In Bolivia, in October, after a year of polarisation exacerbated by racism and attacks on journalists, citizens peacefully headed to the polls. 55% of voters elected Luis Arce and David Choquehuana from the Movement Towards Socialism (Movimiento al Socialismo). The election of Arce was celebrated in major cities around the world.
Polarisation may continue during the run-up to the sub-national elections for mayors and governors scheduled for March 7, 2021.
Bicentennial generation chasing corruption.
International press understated the importance of the protests of the “bicentennial generation” in Peru primarily comprised of young people marking the 200th anniversary of Peru’s independence. Demonstrations took place within the context of a country troubled by the Congressional removal of President Martín Vizcarra, the resignation of an illegitimate government of Manuel Merino and the appointment of Francisco Sagasti as interim president. Both Merino and Sagasti used excessive police force against young protestors resulting in at least two fatalities. The chaotic political context this year was compounded by the COVID-19 health crisis as well as the implementation of extractivist policies in favour of large companies in indigenous areas.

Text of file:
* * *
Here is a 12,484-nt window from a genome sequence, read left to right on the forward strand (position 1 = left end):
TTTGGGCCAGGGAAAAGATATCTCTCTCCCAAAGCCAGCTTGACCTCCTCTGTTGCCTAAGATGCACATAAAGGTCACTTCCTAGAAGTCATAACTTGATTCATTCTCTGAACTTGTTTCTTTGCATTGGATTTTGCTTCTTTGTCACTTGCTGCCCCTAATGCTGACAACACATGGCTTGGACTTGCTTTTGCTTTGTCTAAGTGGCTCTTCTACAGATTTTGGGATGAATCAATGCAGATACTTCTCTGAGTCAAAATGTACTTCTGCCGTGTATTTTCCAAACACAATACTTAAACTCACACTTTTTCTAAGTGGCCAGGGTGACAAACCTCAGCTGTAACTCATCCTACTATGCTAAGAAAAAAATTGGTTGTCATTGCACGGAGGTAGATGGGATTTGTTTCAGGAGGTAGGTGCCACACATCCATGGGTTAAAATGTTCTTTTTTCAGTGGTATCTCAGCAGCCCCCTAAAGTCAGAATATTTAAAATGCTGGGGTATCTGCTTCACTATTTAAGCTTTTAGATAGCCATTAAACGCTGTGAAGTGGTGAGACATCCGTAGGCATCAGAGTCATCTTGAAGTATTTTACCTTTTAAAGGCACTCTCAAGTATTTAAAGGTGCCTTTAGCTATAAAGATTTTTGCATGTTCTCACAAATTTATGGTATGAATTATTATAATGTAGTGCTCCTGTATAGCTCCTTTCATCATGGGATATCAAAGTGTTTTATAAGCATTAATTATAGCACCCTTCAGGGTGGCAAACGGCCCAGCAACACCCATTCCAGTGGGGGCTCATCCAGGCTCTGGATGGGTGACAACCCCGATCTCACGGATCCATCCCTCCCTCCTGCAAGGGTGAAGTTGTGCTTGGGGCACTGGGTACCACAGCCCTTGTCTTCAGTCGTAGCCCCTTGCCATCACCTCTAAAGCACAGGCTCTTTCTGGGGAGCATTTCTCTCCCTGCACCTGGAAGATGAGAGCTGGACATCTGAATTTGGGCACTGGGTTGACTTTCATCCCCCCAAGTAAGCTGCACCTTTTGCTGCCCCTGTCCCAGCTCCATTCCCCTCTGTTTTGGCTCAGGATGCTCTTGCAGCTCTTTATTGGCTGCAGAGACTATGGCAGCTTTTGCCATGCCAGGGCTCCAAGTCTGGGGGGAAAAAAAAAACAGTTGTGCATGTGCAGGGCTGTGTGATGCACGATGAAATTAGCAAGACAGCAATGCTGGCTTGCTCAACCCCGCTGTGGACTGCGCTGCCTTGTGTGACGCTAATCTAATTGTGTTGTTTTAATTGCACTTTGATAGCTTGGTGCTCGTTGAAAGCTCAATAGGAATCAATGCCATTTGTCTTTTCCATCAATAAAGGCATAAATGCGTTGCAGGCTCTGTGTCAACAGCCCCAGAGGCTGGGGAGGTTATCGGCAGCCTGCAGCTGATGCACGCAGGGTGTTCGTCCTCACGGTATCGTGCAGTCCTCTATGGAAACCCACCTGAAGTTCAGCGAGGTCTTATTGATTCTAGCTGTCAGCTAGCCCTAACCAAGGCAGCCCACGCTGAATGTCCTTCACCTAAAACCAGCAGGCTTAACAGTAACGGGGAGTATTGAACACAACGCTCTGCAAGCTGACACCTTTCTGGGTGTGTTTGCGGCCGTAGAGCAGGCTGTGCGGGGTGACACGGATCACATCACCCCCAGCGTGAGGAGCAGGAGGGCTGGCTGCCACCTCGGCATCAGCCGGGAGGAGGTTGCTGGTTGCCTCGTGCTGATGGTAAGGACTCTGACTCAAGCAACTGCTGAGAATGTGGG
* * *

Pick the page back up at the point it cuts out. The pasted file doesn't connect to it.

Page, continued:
Meanwhile, the pandemic did not prevent Chile from holding a historic referendum on October 25 when an overwhelming majority approved the changing of the Constitution promulgated by former dictator Augusto Pinochet in 1980. For a large section of the population, the Constitution was considered as “the mother of Chile’s inequalities”. The referendum was the primary demand that fueled the social uprising of October 2019, to which the government responded with repression, arrests, and numerous human rights violations.